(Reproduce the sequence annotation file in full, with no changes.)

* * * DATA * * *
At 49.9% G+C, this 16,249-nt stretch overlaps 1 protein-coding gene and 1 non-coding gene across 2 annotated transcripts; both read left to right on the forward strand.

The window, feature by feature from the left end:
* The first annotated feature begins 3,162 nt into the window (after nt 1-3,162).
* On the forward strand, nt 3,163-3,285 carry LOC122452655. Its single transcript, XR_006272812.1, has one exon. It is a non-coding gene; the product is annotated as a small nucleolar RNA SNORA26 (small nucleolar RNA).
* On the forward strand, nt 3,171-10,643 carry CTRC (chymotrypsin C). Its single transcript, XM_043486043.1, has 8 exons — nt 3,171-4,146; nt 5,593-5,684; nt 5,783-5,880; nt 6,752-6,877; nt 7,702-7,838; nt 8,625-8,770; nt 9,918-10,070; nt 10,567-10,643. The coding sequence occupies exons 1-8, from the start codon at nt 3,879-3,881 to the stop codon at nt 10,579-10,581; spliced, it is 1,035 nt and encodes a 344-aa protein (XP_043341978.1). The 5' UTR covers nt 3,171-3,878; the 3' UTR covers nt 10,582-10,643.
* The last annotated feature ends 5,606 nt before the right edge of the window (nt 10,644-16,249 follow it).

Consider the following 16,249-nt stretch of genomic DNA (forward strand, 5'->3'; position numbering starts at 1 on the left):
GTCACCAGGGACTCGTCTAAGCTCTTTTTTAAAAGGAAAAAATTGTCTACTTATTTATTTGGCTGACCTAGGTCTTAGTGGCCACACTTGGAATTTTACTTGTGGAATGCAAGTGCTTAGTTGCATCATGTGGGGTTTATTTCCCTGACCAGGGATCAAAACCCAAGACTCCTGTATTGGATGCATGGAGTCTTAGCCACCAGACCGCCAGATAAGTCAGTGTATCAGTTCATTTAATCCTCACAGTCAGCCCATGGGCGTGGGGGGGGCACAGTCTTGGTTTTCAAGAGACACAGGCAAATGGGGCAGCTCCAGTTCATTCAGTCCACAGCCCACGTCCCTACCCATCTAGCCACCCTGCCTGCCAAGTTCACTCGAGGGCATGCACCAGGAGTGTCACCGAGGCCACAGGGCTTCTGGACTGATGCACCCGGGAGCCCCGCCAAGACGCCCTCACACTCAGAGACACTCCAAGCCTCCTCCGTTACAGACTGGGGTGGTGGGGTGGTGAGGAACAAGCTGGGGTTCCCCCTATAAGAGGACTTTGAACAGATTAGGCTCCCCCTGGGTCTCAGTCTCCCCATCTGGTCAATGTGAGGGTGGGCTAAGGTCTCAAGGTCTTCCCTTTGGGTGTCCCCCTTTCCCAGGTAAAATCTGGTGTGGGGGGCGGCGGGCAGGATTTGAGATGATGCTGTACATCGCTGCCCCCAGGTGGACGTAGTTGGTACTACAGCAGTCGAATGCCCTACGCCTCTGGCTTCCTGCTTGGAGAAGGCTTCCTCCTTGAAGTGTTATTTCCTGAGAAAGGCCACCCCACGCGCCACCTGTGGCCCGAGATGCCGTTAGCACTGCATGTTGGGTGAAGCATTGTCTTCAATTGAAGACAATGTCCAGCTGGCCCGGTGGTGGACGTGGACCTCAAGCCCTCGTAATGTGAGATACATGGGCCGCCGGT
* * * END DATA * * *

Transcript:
At 49.9% G+C, this 16,249-nt stretch overlaps 1 protein-coding gene and 1 non-coding gene across 2 annotated transcripts; both read left to right on the forward strand.

The window, feature by feature from the left end:
* The first annotated feature begins 3,162 nt into the window (after nt 1-3,162).
* On the forward strand, nt 3,163-3,285 carry LOC122452655. Its single transcript, XR_006272812.1, has one exon. It is a non-coding gene; the product is annotated as a small nucleolar RNA SNORA26 (small nucleolar RNA).
* On the forward strand, nt 3,171-10,643 carry CTRC (chymotrypsin C). Its single transcript, XM_043486043.1, has 8 exons — nt 3,171-4,146; nt 5,593-5,684; nt 5,783-5,880; nt 6,752-6,877; nt 7,702-7,838; nt 8,625-8,770; nt 9,918-10,070; nt 10,567-10,643. The coding sequence occupies exons 1-8, from the start codon at nt 3,879-3,881 to the stop codon at nt 10,579-10,581; spliced, it is 1,035 nt and encodes a 344-aa protein (XP_043341978.1). The 5' UTR covers nt 3,171-3,878; the 3' UTR covers nt 10,582-10,643.
* The last annotated feature ends 5,606 nt before the right edge of the window (nt 10,644-16,249 follow it).

Consider the following 16,249-nt stretch of genomic DNA (forward strand, 5'->3'; position numbering starts at 1 on the left):
GTCACCAGGGACTCGTCTAAGCTCTTTTTTAAAAGGAAAAAATTGTCTACTTATTTATTTGGCTGACCTAGGTCTTAGTGGCCACACTTGGAATTTTACTTGTGGAATGCAAGTGCTTAGTTGCATCATGTGGGGTTTATTTCCCTGACCAGGGATCAAAACCCAAGACTCCTGTATTGGATGCATGGAGTCTTAGCCACCAGACCGCCAGATAAGTCAGTGTATCAGTTCATTTAATCCTCACAGTCAGCCCATGGGCGTGGGGGGGGCACAGTCTTGGTTTTCAAGAGACACAGGCAAATGGGGCAGCTCCAGTTCATTCAGTCCACAGCCCACGTCCCTACCCATCTAGCCACCCTGCCTGCCAAGTTCACTCGAGGGCATGCACCAGGAGTGTCACCGAGGCCACAGGGCTTCTGGACTGATGCACCCGGGAGCCCCGCCAAGACGCCCTCACACTCAGAGACACTCCAAGCCTCCTCCGTTACAGACTGGGGTGGTGGGGTGGTGAGGAACAAGCTGGGGTTCCCCCTATAAGAGGACTTTGAACAGATTAGGCTCCCCCTGGGTCTCAGTCTCCCCATCTGGTCAATGTGAGGGTGGGCTAAGGTCTCAAGGTCTTCCCTTTGGGTGTCCCCCTTTCCCAGGTAAAATCTGGTGTGGGGGGCGGCGGGCAGGATTTGAGATGATGCTGTACATCGCTGCCCCCAGGTGGACGTAGTTGGTACTACAGCAGTCGAATGCCCTACGCCTCTGGCTTCCTGCTTGGAGAAGGCTTCCTCCTTGAAGTGTTATTTCCTGAGAAAGGCCACCCCACGCGCCACCTGTGGCCCGAGATGCCGTTAGCACTGCATGTTGGGTGAAGCATTGTCTTCAATTGAAGACAATGTCCAGCTGGCCCGGTGGTGGACGTGGACCTCAAGCCCTCGTAATGTGAGATACATGGGCCGCCGGT